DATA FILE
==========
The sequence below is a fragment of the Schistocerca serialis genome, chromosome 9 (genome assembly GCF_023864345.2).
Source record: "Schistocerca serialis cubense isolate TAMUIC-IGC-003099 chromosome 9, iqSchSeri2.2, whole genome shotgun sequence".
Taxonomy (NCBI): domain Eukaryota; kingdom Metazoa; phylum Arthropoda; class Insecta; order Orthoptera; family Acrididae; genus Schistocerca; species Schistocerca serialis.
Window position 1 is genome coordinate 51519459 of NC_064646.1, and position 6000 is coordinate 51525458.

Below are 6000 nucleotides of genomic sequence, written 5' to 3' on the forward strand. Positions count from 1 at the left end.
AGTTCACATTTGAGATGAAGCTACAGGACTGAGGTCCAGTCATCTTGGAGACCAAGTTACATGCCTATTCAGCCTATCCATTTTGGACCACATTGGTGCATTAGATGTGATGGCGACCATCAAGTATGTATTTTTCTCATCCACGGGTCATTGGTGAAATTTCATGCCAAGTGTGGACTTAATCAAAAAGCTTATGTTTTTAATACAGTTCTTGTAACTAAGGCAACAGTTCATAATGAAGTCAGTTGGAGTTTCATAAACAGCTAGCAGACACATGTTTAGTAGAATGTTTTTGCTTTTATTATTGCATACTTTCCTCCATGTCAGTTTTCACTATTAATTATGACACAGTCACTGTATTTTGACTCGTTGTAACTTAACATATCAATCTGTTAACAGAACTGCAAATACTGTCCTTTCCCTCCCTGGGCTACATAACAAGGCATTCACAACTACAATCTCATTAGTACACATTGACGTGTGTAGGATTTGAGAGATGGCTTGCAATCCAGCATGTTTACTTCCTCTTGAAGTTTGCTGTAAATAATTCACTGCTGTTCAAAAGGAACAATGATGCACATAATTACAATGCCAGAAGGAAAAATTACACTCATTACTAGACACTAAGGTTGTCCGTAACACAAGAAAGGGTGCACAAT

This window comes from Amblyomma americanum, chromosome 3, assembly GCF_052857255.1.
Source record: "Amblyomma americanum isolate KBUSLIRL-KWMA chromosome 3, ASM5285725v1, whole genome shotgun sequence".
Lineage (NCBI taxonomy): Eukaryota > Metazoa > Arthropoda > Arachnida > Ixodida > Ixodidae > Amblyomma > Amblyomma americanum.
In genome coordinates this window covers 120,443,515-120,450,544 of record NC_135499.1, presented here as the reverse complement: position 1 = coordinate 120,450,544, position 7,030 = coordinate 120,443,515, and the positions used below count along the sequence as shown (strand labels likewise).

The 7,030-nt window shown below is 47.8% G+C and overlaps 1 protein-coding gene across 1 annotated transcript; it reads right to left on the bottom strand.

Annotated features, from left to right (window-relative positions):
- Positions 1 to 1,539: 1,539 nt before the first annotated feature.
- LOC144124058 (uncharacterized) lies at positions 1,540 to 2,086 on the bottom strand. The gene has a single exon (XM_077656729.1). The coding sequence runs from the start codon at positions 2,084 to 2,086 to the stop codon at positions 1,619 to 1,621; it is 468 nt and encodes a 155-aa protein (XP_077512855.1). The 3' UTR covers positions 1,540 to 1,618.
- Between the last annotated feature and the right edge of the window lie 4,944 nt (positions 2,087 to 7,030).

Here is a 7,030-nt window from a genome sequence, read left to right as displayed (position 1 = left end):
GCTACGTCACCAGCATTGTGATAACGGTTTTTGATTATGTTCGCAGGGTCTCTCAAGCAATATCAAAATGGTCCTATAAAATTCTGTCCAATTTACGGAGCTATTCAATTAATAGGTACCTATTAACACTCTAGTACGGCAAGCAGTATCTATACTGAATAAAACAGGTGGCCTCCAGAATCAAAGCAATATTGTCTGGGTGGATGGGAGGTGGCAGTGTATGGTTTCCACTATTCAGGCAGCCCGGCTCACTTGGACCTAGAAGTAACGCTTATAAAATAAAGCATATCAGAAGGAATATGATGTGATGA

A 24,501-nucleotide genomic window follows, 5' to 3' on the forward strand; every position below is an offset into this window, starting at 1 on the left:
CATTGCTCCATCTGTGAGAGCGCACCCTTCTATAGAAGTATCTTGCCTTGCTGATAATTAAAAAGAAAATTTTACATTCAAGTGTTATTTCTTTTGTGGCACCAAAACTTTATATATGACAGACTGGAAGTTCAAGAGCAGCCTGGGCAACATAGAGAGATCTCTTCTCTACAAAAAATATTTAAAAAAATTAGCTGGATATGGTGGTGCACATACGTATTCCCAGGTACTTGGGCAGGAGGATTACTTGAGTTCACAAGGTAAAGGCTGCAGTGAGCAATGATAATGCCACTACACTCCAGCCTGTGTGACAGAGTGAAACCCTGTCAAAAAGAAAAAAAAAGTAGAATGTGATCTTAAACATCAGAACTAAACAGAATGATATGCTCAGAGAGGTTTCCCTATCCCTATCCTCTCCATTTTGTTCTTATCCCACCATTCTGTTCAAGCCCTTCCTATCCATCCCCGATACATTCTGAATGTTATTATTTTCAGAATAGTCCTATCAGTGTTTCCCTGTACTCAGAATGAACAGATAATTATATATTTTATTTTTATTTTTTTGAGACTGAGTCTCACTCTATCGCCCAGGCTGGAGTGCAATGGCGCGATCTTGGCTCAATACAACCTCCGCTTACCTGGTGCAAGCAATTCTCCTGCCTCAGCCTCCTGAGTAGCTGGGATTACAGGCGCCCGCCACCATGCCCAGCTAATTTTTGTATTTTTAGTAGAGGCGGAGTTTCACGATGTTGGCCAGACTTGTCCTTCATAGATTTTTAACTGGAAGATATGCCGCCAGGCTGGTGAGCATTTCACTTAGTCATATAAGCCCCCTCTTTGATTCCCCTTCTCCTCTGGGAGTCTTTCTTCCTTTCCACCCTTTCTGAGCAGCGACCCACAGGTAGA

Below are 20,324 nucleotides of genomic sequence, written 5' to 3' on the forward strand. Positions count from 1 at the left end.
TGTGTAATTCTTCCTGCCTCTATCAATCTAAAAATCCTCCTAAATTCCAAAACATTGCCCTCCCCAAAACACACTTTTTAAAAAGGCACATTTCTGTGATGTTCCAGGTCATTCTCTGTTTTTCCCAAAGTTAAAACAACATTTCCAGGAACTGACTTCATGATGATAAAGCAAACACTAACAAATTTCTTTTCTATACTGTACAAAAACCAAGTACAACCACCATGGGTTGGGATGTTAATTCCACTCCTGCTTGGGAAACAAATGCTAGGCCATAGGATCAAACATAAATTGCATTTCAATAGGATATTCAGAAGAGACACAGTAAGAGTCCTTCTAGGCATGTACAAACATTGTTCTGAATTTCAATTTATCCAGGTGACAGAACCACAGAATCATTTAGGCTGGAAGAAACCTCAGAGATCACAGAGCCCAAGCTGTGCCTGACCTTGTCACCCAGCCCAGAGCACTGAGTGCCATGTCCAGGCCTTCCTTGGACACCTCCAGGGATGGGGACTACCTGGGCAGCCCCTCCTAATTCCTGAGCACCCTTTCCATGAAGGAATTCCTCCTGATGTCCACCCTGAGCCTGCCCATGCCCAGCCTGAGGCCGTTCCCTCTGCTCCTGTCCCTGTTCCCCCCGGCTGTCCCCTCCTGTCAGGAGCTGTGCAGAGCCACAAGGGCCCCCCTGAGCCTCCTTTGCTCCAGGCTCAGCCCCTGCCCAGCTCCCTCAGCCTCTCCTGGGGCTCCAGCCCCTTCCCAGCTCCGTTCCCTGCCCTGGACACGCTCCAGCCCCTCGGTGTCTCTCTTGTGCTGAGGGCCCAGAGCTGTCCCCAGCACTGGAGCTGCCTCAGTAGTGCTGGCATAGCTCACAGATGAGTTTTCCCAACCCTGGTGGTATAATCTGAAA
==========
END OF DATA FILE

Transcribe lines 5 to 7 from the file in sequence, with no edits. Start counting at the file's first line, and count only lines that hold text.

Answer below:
Below are 6000 nucleotides of genomic sequence, written 5' to 3' on the forward strand. Positions count from 1 at the left end.
AGTTCACATTTGAGATGAAGCTACAGGACTGAGGTCCAGTCATCTTGGAGACCAAGTTACATGCCTATTCAGCCTATCCATTTTGGACCACATTGGTGCATTAGATGTGATGGCGACCATCAAGTATGTATTTTTCTCATCCACGGGTCATTGGTGAAATTTCATGCCAAGTGTGGACTTAATCAAAAAGCTTATGTTTTTAATACAGTTCTTGTAACTAAGGCAACAGTTCATAATGAAGTCAGTTGGAGTTTCATAAACAGCTAGCAGACACATGTTTAGTAGAATGTTTTTGCTTTTATTATTGCATACTTTCCTCCATGTCAGTTTTCACTATTAATTATGACACAGTCACTGTATTTTGACTCGTTGTAACTTAACATATCAATCTGTTAACAGAACTGCAAATACTGTCCTTTCCCTCCCTGGGCTACATAACAAGGCATTCACAACTACAATCTCATTAGTACACATTGACGTGTGTAGGATTTGAGAGATGGCTTGCAATCCAGCATGTTTACTTCCTCTTGAAGTTTGCTGTAAATAATTCACTGCTGTTCAAAAGGAACAATGATGCACATAATTACAATGCCAGAAGGAAAAATTACACTCATTACTAGACACTAAGGTTGTCCGTAACACAAGAAAGGGTGCACAAT

This window comes from Amblyomma americanum, chromosome 3, assembly GCF_052857255.1.